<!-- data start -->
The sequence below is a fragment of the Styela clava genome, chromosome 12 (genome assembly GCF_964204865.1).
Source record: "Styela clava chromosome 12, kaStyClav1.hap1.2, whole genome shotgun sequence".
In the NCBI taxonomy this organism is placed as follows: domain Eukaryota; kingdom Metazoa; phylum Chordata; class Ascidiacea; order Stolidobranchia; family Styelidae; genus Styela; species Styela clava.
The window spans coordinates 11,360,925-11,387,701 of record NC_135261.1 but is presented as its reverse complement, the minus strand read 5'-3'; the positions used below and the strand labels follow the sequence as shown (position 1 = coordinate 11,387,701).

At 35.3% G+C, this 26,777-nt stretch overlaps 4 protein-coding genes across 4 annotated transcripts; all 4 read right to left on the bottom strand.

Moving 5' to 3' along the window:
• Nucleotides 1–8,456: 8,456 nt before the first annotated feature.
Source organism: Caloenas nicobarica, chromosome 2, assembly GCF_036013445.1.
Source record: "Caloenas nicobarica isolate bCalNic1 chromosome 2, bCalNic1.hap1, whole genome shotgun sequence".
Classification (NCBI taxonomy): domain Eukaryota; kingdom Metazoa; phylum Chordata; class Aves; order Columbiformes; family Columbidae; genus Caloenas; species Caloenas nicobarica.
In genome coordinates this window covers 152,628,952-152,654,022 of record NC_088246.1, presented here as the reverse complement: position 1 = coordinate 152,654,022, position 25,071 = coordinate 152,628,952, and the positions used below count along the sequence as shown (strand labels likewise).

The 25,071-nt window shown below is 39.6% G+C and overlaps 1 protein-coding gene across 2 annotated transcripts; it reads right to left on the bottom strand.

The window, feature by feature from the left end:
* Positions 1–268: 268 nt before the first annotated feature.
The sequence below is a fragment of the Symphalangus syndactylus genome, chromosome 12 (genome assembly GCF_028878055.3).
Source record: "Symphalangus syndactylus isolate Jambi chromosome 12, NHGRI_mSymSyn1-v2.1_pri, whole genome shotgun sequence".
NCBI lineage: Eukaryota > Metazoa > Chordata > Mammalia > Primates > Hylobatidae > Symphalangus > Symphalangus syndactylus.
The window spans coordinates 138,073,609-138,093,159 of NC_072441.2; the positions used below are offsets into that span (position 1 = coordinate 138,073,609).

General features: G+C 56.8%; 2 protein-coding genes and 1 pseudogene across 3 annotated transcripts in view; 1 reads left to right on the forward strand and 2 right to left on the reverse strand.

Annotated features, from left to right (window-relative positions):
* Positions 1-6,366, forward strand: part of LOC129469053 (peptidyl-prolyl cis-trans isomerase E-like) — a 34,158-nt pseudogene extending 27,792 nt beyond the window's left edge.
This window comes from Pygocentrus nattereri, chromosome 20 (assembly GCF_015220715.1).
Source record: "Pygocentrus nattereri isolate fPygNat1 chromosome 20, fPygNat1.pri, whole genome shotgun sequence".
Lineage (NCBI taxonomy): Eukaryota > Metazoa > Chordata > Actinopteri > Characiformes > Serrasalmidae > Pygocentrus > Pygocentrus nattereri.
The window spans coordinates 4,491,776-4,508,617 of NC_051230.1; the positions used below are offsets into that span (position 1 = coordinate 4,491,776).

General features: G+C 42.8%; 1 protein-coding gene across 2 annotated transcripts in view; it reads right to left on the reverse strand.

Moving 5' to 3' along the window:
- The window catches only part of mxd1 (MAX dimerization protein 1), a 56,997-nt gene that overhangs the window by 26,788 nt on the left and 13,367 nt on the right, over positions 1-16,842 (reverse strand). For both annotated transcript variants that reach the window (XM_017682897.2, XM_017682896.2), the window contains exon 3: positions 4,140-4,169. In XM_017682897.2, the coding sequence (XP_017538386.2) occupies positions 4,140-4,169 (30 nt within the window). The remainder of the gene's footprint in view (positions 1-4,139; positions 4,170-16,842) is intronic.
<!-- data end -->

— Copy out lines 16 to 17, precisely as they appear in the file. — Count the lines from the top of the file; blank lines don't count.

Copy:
Source record: "Symphalangus syndactylus isolate Jambi chromosome 12, NHGRI_mSymSyn1-v2.1_pri, whole genome shotgun sequence".
NCBI lineage: Eukaryota > Metazoa > Chordata > Mammalia > Primates > Hylobatidae > Symphalangus > Symphalangus syndactylus.